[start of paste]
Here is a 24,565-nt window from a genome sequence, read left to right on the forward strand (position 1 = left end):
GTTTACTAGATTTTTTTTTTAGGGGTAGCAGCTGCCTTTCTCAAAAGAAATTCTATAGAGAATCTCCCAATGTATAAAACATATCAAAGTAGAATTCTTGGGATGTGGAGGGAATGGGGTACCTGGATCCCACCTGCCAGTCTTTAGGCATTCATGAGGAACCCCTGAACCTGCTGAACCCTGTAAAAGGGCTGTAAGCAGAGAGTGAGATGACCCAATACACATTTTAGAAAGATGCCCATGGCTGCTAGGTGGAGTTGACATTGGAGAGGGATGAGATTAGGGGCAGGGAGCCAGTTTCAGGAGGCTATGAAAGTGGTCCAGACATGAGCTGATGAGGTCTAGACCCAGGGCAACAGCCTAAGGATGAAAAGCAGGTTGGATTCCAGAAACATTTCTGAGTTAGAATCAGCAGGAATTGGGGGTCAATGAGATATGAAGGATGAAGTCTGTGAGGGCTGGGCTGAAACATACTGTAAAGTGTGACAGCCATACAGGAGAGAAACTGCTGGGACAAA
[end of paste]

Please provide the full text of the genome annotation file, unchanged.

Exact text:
Here is a 24,565-nt window from a genome sequence, read left to right on the forward strand (position 1 = left end):
GTTTACTAGATTTTTTTTTTAGGGGTAGCAGCTGCCTTTCTCAAAAGAAATTCTATAGAGAATCTCCCAATGTATAAAACATATCAAAGTAGAATTCTTGGGATGTGGAGGGAATGGGGTACCTGGATCCCACCTGCCAGTCTTTAGGCATTCATGAGGAACCCCTGAACCTGCTGAACCCTGTAAAAGGGCTGTAAGCAGAGAGTGAGATGACCCAATACACATTTTAGAAAGATGCCCATGGCTGCTAGGTGGAGTTGACATTGGAGAGGGATGAGATTAGGGGCAGGGAGCCAGTTTCAGGAGGCTATGAAAGTGGTCCAGACATGAGCTGATGAGGTCTAGACCCAGGGCAACAGCCTAAGGATGAAAAGCAGGTTGGATTCCAGAAACATTTCTGAGTTAGAATCAGCAGGAATTGGGGGTCAATGAGATATGAAGGATGAAGTCTGTGAGGGCTGGGCTGAAACATACTGTAAAGTGTGACAGCCATACAGGAGAGAAACTGCTGGGACAAA